The first step toward a great athletic performance is building your strength. You start off by following a strict, well-balanced diet and undergo regular training to perform well. But with the increasing competition, there’s a constant need to look for ways to get better and better at your performance.
Nutritional products and supplements like protein powders or an energy shake boost your ability in a way that cannot be achieved with just training or a controlled diet. But, what if just a cup of coffee before your training could give you this boost? That’s right! Studies show that caffeine can improve both physical and mental performance. Here are 5 ways caffeine may help improve your athletic performance.
1. Reduces Pain During Exercise
Taking caffeine about 60 min before a particular exercise might reduce any pain felt while exercising. A study involving 11 cyclists reported that the pain felt during 90 min of cycling was significantly reduced in hot environments when the participants took 3 mg/kg of caffeine.1 On the downside, this was not beneficial in cold environments.
Caffeine might improve the training capacity of athletes by reducing pain, depending on the environment. However, it is important to keep a check on the dosage to avoid adverse effects.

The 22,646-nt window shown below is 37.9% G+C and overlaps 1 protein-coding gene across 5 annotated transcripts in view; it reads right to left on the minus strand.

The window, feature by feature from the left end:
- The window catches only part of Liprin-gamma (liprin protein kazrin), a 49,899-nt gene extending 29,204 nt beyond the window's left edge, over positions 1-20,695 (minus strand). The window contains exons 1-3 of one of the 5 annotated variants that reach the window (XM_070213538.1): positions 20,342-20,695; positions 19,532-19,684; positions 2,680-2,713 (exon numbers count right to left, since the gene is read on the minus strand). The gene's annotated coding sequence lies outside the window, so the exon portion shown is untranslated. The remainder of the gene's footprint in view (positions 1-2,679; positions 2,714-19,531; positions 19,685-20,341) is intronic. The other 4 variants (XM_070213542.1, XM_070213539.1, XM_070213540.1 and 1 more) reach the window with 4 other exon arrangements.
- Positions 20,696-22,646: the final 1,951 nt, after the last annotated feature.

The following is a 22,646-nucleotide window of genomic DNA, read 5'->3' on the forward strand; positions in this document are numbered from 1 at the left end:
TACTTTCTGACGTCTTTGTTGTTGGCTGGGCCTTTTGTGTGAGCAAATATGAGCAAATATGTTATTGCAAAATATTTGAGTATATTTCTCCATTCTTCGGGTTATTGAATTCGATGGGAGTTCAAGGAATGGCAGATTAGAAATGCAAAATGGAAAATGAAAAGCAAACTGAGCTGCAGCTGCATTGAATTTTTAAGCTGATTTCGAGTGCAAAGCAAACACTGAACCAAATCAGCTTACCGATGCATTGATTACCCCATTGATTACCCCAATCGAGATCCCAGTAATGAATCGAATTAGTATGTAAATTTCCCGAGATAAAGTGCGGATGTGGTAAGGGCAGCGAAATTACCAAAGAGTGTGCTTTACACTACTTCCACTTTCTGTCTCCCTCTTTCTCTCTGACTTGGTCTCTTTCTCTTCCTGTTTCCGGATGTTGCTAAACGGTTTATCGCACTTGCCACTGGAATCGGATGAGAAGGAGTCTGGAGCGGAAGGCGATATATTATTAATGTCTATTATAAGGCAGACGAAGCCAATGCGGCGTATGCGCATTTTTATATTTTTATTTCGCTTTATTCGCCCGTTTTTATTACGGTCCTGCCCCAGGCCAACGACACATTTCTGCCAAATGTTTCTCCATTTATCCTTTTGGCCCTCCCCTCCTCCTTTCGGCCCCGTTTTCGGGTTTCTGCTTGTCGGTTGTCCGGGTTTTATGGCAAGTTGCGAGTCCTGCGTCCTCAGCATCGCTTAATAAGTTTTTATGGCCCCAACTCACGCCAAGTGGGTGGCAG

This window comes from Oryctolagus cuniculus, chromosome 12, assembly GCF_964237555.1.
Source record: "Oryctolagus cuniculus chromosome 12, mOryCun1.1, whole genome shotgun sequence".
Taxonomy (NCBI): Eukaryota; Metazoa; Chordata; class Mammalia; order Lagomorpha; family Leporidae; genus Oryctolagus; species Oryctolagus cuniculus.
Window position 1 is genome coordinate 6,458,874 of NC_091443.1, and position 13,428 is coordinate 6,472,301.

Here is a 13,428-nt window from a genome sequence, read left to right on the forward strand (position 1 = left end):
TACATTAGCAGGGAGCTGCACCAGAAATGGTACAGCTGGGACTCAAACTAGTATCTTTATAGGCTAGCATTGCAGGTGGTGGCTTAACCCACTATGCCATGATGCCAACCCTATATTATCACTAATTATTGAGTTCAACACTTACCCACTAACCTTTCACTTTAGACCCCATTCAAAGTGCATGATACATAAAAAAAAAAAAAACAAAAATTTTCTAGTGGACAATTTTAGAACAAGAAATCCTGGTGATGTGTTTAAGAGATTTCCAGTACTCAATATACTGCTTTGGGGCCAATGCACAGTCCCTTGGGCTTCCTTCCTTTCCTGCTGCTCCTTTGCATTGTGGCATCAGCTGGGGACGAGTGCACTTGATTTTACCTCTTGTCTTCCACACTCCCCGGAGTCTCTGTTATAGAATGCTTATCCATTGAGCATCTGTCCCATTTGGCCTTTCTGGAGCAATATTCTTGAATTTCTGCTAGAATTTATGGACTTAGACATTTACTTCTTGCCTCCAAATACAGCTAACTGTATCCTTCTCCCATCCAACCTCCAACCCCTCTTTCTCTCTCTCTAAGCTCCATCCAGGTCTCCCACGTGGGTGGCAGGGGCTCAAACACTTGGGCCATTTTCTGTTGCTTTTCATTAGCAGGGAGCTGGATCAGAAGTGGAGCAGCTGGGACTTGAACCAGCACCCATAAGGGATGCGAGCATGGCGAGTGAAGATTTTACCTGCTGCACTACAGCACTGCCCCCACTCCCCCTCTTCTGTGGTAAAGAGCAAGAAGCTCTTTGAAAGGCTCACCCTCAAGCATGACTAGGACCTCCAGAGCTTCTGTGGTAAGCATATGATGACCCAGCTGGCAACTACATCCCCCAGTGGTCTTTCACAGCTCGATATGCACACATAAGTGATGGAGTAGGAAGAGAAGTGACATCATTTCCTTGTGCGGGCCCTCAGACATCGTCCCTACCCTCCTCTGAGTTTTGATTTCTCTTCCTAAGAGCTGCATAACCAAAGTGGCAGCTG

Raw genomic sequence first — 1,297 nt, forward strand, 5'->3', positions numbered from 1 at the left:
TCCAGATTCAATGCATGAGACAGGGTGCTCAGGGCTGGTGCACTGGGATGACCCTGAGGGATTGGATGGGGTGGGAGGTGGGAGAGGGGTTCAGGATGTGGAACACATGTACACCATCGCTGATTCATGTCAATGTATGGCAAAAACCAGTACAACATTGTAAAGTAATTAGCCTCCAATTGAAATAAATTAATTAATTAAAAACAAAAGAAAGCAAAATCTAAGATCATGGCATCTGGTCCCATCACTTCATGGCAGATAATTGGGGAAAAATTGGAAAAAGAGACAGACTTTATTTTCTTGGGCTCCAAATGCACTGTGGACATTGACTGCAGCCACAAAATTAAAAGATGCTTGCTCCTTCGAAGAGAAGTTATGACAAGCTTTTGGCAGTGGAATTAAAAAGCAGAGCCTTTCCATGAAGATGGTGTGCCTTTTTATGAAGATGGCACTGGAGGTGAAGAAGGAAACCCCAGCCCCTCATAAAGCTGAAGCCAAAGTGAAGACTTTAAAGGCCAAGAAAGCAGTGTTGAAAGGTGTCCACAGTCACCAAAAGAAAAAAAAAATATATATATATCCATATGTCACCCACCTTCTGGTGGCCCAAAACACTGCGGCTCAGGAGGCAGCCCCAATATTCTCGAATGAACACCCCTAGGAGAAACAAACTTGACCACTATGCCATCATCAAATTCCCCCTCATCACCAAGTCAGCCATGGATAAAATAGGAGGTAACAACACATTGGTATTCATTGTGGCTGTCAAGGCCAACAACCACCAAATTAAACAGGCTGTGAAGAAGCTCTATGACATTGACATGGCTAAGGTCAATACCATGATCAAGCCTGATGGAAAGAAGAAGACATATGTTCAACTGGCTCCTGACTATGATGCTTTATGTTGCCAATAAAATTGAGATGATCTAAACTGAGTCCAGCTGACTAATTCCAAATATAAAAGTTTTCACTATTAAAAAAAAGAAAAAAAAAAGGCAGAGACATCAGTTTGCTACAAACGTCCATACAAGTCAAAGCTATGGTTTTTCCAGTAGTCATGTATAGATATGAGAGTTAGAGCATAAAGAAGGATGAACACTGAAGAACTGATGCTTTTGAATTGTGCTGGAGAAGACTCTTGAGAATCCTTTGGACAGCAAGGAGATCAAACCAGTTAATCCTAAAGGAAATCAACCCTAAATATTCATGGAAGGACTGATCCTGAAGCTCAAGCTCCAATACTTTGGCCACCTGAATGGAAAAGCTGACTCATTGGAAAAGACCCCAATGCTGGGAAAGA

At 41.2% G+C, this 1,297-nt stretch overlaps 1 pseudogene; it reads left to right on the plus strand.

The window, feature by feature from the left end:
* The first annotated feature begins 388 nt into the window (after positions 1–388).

2. Tones Down Post-Workout Pain
Athletes who go through intense training often experience post-workout pain. To control this muscle pain, you probably turn to aspirin or ibuprofen. However, a recent study shows that moderate doses of caffeine may bring down post-workout pain by up to 50%.2
According to the study by the University of Georgia, volunteers who had moderate doses of caffeine (about 2 cups of coffee) an hour before their resistance training experienced reduced muscle soreness by 48%. Researchers say that caffeine works by blocking the body’s receptors for adenosine – a chemical released in response to inflammation.